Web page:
Gheringhap Sightings w/e 25/7/2015
Gheringhap Sightings w/e 18/7/2015
Gheringhap Sightings w/e 20/6/2015
Gheringhap Sightings w/e 11/7/2015
Gheringhap Sightings w/e 2/5/2015
Gheringhap Sightings w/e 16/5/2015
Gheringhap Sightings w/e 23/6/2012
Gheringhap Sightings w/e 3/1/2015
Gheringhap Sightings w/e 13/6/2015
Victoria, 3-10 to 8-10-2004
Grubbin' in da Crib! Sounds like a rap number. Actually, it's what I found this pair of Railavators doing in the concrete cribs lining the tracks at Kingston's VIA station on August 29. Previously, the foreground north track had been done - new ballast, ties and rail. Now it was the south track's turn. John Deere articulated dumptrucks carried the old ballast and dumped it at the edge of the swamp landfill that the station sits in. When doing the north track, without room to manoeuvre on the platform, and wanting to dump the ballast on the south side, the dumptrucks drove on the south track, receiving the old ballast there. Elsewhere, renewal in the form of a new parking lot arrangement, with a new access road leaving John Counter Boulevard, itself rising over the CN Kingston Sub on a new overpass! The old rail was sawed up with ties still attached and stacked on both sides of the tracks. Now contractor OWS is disassembling it with two boom trucks. Notice the CN Rule 42 foreman perched on the overpass, at right of photo - the eye in the sky to clear approaching trains through Foreman Dan George's Mile 178-174 working limits: The same boom truck disgorging its creosote-crunchy load on the south side: The final results. Imagine the impossibility of dragging old ties laterally from this confined space. No wonder CN just left them to rot in place. Until now. (The previous tie program in 1995 was firmly in the LRC era!) The contractors did dislodge a few top rails of the 'tween-track 1974-vintage chain link fence. We'll see if it gets repaired. It's vintage and this is Kingston! A side-trip near home took me through the Gardiners Road underpass, where GMTX 2264-CN 4761 were stopped, having exited the Cataraqui Spur. Waiting for the trainman to regain the cab after closing the electric lock at Mi 178 Kingston Sub, their head-end was at Home Hardware (formerly rail-served as part of the Industrial Spur, now lifted, as Weldwood). Starting to head west past the pedestrian-only crossing at Canatara Court, CN No 518 was heading for Ernestown then Belleville. Go! From renewal and roadswitcher, we turn our attention to the Rust of the story. The former site of Kingston's Outer Station is now the new home of Krown Rust Control. This is hallowed ground. The old alignment of the Kingston Sub at the CN Outer Station until the mid-seventies. Still-standing is the Grand Trunk Terrace at 1-3-5 Cassidy Street, home of Grand Trunk Railway and CN workers until the 1970's. Rear view: Front view. In Kingston, there are a lot of grey areas. They're limestone buildings. (Actually, often referred to as blue-grey limestone! Rust never sleeps and neither does history. In my ongoing research on the CN Hanley Spur, it is easy to picture the historic aspects of the treasure found trackside in this part of town. The 1895 addition to the Outer Station, the latter slowly dissolving into its own limestone dust at far right, is just visible behind two Canadian Forces Logistic Wheeled Vehicles LVSW's (following the American example of abbreviating VRYthing) on Krown land, to paraphrase my son. Our tax dollars at work! Farther down Montreal Street, a brownfield site representing Cohen Steel still stands. A favourite haunt for taggers and ne'er-do-wells. This was a large, untamed land full of battery acid, rusty scrap and making money from other people's discards. Speaking of batteries, at Maple and Cassidy Streets, the remnants of the Gould Storage Battery plant (painted tan, below) remains as part of Presland Iron & Steel. The other major industry here, Frontenac Floor and Wall Tile, has been demolished. The large covered travelling crane was clanking its loads up and down:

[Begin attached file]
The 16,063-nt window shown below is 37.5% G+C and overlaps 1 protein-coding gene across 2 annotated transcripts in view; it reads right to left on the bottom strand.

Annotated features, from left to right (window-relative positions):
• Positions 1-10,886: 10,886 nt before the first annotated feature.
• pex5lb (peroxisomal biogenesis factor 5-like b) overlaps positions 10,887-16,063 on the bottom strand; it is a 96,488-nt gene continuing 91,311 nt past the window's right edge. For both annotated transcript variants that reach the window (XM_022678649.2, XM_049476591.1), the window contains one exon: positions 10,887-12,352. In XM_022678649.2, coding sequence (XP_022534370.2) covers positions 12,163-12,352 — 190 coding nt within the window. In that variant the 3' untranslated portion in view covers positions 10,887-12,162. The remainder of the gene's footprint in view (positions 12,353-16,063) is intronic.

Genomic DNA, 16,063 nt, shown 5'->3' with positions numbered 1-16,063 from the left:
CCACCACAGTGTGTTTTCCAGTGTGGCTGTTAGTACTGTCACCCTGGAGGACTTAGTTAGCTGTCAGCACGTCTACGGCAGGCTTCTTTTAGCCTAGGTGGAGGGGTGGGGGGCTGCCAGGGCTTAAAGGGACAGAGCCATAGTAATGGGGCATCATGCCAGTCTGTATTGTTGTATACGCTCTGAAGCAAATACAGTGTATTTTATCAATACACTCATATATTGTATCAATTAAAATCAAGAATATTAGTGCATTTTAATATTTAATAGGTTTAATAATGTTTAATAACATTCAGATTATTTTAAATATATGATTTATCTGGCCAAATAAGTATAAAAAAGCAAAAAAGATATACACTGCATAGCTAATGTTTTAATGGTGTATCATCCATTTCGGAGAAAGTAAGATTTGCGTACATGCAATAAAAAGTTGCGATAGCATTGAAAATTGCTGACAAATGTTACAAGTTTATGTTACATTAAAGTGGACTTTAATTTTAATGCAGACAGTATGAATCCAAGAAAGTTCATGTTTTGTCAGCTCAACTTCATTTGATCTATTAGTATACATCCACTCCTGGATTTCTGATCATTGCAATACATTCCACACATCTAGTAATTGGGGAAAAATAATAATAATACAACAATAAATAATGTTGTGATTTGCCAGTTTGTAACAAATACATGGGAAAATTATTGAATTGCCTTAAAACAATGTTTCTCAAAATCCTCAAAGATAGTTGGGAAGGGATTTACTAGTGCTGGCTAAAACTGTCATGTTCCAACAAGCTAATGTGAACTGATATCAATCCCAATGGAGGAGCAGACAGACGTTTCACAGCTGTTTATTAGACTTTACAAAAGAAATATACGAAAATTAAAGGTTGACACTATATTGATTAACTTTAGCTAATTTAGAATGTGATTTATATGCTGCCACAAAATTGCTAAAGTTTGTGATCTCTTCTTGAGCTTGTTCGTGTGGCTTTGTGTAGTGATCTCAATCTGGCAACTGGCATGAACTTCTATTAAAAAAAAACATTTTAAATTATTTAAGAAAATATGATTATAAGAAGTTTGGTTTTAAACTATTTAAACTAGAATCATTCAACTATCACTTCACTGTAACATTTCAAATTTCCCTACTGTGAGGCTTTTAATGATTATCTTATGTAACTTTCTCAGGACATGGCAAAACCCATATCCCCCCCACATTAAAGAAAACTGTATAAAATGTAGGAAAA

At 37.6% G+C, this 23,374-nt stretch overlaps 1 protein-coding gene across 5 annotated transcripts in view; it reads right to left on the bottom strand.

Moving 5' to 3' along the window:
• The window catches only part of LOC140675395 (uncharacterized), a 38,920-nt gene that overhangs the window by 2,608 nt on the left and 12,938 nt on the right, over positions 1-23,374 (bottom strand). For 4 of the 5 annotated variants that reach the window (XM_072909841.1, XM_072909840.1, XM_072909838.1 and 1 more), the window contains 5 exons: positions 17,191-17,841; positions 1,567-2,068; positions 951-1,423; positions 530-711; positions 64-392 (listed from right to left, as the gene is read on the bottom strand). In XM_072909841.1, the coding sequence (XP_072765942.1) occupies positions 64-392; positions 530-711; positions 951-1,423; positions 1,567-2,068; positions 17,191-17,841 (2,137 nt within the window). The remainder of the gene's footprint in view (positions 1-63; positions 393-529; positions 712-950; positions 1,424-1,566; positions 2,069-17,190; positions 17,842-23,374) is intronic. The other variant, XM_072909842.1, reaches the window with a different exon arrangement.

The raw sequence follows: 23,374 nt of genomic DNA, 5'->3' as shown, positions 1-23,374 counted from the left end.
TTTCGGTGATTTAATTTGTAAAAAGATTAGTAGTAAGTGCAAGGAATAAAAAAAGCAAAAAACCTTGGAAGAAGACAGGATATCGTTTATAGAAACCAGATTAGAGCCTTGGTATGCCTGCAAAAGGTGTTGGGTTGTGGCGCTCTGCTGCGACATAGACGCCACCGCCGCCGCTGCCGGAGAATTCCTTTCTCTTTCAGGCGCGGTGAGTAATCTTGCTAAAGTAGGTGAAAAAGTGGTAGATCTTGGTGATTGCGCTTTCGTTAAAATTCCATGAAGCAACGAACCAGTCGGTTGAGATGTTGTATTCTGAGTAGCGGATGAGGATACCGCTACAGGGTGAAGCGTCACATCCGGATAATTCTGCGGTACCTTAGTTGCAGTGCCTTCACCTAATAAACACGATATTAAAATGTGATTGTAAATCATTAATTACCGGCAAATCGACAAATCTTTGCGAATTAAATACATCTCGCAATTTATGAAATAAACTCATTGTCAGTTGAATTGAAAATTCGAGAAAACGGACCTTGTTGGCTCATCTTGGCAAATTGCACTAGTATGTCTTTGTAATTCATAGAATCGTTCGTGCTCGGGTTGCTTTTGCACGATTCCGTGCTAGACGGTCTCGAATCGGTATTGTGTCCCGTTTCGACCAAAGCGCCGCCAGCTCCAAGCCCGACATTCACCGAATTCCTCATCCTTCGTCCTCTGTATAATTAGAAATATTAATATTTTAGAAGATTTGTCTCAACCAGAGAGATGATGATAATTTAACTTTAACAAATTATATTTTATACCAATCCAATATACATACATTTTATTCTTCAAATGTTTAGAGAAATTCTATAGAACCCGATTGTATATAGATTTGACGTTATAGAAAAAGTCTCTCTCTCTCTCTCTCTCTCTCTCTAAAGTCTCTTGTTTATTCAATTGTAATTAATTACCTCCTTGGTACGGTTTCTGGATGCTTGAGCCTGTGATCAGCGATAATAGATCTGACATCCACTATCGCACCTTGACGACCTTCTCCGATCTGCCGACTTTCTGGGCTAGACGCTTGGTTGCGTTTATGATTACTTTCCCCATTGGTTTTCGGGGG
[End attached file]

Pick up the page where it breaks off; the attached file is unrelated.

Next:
Shooting into the sun, rays entered my point-and-shoot lens as a rusty retrospective of Kingston's industrial past percolated into my mind. Sounds like a good subject for a book!
FOB/B is my new designation. That's Father Of Bride/Blogger! On a sunny Sunday, our daughter Erika and Dustin began their new life together. My wife and I were pleased to share the day with the government-mandated 50 guests (out of a preferred 130), mostly masked except for in-bubble groups, procession and photography. Re-scheduled from June when guest list was a tenuous 10! The only train I observed that day was the one I was careful not to step on!
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